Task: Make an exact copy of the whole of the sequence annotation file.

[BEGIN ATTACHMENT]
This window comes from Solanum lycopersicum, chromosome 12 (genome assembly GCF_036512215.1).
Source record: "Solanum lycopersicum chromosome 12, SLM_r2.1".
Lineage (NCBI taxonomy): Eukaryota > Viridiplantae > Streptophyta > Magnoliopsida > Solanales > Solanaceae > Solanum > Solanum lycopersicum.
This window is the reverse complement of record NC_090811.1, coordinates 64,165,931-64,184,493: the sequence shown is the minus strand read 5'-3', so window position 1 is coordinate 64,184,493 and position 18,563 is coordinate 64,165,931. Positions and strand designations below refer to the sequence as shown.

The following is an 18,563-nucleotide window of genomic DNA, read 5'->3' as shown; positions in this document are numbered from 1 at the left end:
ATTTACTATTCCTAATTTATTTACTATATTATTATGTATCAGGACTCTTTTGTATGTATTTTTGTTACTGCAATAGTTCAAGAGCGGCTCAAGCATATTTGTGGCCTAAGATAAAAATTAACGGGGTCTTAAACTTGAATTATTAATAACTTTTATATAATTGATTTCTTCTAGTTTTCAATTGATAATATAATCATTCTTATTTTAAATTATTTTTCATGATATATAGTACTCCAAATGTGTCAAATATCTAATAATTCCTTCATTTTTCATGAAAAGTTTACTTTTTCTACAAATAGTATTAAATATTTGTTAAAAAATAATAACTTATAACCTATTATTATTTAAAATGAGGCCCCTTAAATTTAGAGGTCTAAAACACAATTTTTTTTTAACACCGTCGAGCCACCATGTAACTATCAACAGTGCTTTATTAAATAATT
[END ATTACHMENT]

This window comes from Solanum lycopersicum, chromosome 12 (genome assembly GCF_036512215.1).
Source record: "Solanum lycopersicum chromosome 12, SLM_r2.1".
Lineage (NCBI taxonomy): Eukaryota > Viridiplantae > Streptophyta > Magnoliopsida > Solanales > Solanaceae > Solanum > Solanum lycopersicum.
This window is the reverse complement of record NC_090811.1, coordinates 64,165,931-64,184,493: the sequence shown is the minus strand read 5'-3', so window position 1 is coordinate 64,184,493 and position 18,563 is coordinate 64,165,931. Positions and strand designations below refer to the sequence as shown.

The following is an 18,563-nucleotide window of genomic DNA, read 5'->3' as shown; positions in this document are numbered from 1 at the left end:
ATTTACTATTCCTAATTTATTTACTATATTATTATGTATCAGGACTCTTTTGTATGTATTTTTGTTACTGCAATAGTTCAAGAGCGGCTCAAGCATATTTGTGGCCTAAGATAAAAATTAACGGGGTCTTAAACTTGAATTATTAATAACTTTTATATAATTGATTTCTTCTAGTTTTCAATTGATAATATAATCATTCTTATTTTAAATTATTTTTCATGATATATAGTACTCCAAATGTGTCAAATATCTAATAATTCCTTCATTTTTCATGAAAAGTTTACTTTTTCTACAAATAGTATTAAATATTTGTTAAAAAATAATAACTTATAACCTATTATTATTTAAAATGAGGCCCCTTAAATTTAGAGGTCTAAAACACAATTTTTTTTTAACACCGTCGAGCCACCATGTAACTATCAACAGTGCTTTATTAAATAATT